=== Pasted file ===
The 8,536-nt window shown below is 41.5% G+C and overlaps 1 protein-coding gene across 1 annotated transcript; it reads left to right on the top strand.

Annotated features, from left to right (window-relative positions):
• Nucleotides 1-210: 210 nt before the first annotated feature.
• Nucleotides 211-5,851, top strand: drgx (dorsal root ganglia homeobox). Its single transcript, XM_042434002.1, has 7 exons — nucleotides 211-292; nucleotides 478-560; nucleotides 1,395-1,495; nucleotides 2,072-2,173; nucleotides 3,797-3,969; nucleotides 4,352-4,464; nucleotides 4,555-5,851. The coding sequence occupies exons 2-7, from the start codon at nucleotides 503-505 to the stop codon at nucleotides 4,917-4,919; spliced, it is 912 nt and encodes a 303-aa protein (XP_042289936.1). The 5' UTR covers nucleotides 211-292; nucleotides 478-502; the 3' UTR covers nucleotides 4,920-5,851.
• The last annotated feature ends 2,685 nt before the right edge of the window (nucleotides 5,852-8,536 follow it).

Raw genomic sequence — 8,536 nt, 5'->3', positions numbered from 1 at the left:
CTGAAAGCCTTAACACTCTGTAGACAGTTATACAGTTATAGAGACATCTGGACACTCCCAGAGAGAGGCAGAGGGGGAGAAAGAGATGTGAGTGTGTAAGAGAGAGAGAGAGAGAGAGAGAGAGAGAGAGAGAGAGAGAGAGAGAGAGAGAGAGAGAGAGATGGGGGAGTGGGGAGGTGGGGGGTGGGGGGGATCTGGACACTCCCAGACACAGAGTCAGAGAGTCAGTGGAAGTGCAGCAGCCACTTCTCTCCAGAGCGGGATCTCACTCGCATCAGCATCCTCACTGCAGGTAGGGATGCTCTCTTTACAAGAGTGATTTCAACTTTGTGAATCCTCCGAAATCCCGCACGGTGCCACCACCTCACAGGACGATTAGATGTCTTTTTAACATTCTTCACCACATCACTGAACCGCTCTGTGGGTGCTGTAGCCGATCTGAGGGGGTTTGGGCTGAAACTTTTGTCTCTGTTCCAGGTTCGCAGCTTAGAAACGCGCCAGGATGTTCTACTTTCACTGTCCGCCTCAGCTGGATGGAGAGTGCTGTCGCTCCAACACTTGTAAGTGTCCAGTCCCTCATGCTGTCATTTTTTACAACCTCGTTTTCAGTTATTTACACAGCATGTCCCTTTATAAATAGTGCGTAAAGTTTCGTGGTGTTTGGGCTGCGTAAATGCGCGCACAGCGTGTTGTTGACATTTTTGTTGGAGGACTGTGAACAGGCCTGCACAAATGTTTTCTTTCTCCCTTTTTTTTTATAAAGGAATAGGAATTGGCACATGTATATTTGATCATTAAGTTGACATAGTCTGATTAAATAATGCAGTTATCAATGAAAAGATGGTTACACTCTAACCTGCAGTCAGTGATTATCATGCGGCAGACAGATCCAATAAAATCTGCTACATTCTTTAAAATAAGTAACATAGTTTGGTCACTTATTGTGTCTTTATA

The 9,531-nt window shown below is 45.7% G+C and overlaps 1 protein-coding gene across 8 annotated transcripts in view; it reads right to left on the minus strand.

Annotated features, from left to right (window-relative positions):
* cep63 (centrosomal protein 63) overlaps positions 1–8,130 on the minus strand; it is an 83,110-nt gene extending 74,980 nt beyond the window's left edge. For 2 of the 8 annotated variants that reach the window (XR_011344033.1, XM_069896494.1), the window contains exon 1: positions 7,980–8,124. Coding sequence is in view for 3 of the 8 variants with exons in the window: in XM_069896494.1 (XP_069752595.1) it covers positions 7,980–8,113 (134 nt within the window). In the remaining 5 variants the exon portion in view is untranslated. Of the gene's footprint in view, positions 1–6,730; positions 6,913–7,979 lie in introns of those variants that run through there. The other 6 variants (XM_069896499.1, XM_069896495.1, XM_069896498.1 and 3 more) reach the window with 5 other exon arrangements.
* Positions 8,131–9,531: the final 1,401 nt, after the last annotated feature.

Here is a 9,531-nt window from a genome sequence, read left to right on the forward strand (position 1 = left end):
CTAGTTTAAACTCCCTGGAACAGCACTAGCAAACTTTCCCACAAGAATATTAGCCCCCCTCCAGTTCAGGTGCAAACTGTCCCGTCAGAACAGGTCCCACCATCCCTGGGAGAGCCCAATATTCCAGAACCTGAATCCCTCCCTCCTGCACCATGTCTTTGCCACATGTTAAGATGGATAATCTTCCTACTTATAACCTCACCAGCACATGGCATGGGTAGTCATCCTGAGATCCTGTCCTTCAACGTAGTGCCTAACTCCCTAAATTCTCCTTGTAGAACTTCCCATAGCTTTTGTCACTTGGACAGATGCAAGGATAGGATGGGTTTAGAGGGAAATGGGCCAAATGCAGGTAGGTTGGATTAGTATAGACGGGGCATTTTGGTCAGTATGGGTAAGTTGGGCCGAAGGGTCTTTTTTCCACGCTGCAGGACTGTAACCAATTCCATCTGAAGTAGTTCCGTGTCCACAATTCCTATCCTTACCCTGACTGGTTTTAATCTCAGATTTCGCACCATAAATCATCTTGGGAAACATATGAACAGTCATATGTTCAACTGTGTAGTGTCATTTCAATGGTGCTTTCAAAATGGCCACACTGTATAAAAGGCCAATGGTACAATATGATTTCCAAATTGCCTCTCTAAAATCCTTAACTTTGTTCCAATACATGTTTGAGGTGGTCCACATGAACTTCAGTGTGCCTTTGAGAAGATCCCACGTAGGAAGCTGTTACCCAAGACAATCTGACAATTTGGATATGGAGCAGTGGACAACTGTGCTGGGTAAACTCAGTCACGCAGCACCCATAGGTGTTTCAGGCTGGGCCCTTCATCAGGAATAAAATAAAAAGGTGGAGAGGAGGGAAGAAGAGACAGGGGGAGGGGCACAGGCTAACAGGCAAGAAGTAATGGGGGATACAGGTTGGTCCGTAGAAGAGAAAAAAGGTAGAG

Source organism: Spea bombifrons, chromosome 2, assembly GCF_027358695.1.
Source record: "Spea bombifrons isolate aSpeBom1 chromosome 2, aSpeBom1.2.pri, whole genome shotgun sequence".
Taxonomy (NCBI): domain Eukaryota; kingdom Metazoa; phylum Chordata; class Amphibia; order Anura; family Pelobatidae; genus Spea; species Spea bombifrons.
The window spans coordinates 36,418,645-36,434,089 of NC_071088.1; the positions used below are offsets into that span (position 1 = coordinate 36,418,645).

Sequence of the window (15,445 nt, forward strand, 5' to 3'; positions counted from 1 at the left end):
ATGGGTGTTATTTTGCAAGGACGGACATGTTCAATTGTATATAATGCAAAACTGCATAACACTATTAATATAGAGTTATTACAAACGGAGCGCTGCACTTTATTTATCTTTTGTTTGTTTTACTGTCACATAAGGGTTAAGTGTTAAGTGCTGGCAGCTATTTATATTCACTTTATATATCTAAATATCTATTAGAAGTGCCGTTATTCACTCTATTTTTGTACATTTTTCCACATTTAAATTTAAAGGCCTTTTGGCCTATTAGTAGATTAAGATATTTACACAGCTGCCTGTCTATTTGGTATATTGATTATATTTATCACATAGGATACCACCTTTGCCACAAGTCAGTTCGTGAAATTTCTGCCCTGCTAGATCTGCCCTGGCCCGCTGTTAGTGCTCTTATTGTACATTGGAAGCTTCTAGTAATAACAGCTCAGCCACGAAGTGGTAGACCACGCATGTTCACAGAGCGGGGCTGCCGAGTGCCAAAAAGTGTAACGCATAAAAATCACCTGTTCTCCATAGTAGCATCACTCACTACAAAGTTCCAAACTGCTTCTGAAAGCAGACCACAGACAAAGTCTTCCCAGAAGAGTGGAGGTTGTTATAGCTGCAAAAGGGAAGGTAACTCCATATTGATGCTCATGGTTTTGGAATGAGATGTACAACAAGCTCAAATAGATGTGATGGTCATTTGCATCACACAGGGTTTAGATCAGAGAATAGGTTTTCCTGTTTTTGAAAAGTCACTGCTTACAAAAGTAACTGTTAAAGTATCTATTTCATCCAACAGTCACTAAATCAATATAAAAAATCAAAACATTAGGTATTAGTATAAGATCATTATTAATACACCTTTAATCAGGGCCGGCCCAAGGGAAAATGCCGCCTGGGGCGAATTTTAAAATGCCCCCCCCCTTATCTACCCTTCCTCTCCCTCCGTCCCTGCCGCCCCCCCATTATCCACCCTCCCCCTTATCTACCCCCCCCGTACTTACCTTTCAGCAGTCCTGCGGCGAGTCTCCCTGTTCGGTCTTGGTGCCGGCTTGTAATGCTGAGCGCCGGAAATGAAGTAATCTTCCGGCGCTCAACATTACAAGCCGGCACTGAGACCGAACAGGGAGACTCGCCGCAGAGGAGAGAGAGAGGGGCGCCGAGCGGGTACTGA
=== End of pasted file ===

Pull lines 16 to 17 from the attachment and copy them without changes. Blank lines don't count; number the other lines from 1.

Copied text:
Taxonomy (NCBI): domain Eukaryota; kingdom Metazoa; phylum Chordata; class Amphibia; order Anura; family Pelobatidae; genus Spea; species Spea bombifrons.
The window spans coordinates 36,418,645-36,434,089 of NC_071088.1; the positions used below are offsets into that span (position 1 = coordinate 36,418,645).